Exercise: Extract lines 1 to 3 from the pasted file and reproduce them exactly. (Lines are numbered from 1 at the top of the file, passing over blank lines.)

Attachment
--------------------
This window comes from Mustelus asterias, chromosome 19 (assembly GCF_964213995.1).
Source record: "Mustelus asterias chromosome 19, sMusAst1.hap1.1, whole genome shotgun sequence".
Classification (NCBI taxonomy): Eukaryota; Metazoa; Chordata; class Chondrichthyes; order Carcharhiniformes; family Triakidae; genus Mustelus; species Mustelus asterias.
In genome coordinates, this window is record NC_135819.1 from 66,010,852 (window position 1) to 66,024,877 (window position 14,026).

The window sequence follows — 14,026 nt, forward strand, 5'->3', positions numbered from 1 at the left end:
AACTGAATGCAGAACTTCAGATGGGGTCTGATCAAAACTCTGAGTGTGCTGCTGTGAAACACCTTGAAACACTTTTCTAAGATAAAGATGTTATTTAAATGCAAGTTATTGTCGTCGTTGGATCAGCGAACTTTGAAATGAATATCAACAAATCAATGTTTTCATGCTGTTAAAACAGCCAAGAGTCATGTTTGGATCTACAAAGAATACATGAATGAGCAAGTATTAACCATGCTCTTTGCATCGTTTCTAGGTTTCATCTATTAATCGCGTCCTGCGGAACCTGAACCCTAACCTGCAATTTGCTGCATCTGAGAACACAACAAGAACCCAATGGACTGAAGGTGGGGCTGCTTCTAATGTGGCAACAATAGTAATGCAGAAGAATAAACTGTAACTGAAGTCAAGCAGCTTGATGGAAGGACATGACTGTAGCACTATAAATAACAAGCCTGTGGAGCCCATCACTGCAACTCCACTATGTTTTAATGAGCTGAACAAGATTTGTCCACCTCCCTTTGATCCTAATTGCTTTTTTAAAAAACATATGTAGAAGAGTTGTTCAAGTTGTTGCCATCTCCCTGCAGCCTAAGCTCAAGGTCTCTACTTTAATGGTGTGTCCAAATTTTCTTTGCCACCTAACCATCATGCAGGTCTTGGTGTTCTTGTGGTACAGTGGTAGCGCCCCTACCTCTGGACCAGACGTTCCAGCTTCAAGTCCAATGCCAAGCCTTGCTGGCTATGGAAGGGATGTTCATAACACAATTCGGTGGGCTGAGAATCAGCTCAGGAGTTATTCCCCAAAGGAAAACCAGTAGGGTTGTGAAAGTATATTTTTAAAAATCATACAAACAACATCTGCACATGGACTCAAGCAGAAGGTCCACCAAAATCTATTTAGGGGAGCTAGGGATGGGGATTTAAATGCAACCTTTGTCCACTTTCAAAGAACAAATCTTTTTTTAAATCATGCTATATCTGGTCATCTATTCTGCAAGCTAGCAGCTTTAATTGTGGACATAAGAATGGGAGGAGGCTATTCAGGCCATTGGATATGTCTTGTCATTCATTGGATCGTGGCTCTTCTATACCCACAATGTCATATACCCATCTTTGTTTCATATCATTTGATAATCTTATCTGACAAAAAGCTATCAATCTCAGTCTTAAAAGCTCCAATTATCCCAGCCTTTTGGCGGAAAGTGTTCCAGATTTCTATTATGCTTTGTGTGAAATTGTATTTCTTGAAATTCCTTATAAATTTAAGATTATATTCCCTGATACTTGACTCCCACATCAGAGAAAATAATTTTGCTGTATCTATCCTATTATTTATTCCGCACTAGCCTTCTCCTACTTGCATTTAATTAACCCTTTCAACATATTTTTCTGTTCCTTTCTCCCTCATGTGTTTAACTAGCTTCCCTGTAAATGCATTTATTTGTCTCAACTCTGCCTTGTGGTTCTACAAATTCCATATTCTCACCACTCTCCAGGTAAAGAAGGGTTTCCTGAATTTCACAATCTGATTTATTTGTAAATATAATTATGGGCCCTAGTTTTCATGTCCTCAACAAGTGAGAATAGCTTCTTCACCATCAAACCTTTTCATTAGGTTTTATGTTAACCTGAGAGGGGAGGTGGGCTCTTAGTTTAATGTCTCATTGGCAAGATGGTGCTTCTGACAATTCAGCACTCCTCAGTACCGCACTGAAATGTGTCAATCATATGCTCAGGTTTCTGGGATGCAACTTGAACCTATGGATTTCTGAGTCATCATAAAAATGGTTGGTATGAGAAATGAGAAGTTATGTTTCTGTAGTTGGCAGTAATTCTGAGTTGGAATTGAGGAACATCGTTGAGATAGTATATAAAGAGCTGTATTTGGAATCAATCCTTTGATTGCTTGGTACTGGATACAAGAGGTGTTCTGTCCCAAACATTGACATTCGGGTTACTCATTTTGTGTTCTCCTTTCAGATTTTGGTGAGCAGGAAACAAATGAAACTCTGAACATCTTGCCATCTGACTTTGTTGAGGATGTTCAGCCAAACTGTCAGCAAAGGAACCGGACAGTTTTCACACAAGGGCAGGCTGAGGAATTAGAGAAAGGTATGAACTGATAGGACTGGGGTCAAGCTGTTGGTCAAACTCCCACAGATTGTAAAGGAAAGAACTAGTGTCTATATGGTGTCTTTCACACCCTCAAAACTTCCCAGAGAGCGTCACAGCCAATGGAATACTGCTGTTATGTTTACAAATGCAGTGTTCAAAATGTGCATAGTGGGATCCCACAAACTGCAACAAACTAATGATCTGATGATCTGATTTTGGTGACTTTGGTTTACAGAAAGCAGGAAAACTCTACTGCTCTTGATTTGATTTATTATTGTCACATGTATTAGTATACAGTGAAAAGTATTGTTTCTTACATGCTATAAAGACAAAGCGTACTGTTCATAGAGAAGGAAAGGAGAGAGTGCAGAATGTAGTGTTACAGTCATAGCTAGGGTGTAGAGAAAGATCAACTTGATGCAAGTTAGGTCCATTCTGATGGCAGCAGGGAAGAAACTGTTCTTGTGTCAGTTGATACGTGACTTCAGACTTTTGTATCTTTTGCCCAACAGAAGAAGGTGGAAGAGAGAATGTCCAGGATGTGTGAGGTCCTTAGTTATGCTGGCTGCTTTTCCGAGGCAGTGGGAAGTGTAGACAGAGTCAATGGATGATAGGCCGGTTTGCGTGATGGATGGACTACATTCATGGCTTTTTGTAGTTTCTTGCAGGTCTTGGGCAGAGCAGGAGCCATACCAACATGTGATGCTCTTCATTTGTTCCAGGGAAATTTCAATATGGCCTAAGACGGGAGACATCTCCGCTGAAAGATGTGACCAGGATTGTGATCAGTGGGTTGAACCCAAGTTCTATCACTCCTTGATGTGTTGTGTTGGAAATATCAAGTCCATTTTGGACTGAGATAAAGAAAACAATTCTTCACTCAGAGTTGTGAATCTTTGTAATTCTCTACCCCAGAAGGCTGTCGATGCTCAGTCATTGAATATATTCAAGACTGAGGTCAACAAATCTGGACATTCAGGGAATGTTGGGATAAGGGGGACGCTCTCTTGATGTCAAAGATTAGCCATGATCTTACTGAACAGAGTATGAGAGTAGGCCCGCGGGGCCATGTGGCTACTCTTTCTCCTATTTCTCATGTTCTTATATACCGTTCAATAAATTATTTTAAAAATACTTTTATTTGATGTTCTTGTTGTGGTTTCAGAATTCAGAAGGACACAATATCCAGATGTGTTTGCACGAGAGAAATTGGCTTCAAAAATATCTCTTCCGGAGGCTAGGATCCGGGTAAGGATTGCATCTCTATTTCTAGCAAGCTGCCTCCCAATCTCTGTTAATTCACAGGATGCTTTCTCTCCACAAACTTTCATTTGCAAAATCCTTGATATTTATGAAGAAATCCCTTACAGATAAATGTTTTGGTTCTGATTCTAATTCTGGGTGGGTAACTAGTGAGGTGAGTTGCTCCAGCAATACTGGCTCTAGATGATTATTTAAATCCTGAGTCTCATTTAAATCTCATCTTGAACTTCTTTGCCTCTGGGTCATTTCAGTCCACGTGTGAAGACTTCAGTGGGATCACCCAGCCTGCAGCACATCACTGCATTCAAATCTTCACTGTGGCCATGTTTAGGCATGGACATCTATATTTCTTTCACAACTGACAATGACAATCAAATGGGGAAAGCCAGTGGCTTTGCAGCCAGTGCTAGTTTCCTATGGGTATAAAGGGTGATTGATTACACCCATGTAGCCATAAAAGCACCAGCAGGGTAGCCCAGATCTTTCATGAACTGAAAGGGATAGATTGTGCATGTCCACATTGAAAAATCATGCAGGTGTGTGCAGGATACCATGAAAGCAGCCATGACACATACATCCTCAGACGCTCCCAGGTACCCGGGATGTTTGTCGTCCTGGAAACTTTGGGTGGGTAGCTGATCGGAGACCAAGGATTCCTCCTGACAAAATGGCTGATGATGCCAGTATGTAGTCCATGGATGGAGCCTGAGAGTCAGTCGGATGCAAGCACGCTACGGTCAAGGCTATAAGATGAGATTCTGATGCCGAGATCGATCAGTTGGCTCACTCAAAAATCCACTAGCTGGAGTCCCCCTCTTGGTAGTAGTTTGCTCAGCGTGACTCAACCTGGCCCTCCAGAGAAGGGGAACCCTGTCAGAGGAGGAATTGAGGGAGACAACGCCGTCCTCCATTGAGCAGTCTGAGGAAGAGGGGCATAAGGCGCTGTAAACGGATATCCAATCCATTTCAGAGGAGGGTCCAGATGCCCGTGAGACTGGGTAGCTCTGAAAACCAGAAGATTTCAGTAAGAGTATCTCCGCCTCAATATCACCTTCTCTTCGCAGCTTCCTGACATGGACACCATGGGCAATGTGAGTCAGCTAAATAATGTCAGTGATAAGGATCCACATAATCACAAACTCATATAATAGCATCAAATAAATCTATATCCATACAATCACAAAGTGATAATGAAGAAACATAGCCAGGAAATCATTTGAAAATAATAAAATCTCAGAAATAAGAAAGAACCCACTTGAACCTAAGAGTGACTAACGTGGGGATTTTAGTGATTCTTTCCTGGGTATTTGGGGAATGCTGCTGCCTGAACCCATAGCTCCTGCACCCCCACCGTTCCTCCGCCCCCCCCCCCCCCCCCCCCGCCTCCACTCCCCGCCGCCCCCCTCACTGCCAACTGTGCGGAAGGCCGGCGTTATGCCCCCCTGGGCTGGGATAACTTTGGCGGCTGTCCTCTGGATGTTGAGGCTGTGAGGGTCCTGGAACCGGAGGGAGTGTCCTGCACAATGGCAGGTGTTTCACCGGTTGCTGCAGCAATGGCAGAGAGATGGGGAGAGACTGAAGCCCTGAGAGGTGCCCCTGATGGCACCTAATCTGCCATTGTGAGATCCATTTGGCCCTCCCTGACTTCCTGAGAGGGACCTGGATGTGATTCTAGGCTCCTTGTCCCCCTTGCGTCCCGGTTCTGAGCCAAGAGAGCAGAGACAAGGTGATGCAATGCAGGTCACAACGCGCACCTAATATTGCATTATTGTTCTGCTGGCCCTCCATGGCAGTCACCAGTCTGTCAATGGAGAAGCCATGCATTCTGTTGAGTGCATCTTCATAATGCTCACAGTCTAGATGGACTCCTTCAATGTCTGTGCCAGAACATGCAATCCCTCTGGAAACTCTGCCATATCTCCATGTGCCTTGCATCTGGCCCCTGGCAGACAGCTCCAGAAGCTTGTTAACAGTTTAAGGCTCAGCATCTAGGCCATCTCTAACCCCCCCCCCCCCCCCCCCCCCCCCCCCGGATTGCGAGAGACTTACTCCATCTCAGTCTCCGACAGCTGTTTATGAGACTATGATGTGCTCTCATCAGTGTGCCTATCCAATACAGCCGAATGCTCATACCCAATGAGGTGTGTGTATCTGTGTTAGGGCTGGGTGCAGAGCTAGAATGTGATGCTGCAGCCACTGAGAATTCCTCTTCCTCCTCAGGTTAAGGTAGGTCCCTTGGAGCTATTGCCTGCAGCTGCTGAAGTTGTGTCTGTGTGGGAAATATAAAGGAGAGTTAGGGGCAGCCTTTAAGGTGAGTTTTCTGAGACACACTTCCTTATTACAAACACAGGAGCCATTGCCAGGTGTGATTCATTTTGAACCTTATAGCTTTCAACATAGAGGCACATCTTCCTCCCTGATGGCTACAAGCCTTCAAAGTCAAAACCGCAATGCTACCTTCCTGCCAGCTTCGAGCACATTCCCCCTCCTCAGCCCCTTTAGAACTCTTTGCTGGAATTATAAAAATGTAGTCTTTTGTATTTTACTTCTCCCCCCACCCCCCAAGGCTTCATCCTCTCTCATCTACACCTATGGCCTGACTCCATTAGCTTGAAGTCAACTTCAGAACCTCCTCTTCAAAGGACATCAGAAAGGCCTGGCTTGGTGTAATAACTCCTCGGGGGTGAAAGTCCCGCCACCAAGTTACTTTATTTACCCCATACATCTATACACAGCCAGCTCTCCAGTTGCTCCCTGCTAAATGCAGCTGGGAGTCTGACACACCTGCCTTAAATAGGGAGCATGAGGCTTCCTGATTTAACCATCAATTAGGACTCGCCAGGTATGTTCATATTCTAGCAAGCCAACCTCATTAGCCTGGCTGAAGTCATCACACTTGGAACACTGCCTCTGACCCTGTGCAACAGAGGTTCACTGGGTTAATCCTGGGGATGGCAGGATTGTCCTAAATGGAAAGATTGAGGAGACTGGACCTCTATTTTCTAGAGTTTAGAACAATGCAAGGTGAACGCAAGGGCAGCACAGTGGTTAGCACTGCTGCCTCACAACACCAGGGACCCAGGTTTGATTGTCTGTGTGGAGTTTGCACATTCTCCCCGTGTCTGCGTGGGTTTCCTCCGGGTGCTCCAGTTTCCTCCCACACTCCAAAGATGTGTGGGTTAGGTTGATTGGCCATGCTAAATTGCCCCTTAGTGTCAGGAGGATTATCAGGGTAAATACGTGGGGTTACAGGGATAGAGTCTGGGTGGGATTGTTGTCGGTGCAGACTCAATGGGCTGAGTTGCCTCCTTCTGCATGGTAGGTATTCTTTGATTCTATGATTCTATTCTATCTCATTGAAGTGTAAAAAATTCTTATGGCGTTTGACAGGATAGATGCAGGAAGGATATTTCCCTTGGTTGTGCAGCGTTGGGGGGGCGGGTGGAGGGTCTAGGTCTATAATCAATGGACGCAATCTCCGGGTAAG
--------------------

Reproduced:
This window comes from Mustelus asterias, chromosome 19 (assembly GCF_964213995.1).
Source record: "Mustelus asterias chromosome 19, sMusAst1.hap1.1, whole genome shotgun sequence".
Classification (NCBI taxonomy): Eukaryota; Metazoa; Chordata; class Chondrichthyes; order Carcharhiniformes; family Triakidae; genus Mustelus; species Mustelus asterias.